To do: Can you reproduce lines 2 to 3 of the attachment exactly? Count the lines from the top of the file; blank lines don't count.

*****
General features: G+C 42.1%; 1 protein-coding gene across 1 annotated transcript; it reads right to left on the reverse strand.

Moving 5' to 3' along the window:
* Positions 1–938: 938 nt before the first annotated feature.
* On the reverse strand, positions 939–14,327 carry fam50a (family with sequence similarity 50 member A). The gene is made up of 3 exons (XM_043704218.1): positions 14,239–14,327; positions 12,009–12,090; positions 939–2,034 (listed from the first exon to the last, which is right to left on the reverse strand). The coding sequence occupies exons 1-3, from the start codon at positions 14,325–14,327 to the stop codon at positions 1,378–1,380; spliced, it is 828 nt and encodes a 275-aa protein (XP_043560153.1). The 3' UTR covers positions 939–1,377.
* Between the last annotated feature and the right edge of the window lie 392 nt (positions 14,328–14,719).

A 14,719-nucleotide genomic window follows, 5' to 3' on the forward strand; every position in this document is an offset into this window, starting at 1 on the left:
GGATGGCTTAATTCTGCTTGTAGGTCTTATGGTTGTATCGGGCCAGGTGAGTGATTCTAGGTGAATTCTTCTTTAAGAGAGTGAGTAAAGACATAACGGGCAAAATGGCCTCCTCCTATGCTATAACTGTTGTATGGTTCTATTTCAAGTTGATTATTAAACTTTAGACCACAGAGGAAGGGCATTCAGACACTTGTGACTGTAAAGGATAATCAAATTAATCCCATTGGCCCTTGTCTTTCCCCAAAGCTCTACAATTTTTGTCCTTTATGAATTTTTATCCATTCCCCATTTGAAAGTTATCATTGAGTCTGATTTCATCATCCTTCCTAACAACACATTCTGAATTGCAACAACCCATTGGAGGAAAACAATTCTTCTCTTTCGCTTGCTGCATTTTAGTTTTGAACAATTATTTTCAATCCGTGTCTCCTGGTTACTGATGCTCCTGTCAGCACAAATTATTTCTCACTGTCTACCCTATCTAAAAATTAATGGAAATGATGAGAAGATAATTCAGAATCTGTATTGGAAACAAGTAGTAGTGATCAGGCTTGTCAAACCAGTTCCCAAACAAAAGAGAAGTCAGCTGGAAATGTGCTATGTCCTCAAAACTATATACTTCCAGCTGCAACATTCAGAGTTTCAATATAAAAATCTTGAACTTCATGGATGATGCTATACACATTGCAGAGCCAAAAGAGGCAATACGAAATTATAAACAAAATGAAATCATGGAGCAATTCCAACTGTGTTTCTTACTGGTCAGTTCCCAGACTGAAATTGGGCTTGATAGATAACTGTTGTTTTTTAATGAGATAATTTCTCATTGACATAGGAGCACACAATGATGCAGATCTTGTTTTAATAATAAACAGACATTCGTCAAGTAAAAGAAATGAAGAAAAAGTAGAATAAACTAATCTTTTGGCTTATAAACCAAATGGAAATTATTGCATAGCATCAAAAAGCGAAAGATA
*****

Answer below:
Moving 5' to 3' along the window:
* Positions 1–938: 938 nt before the first annotated feature.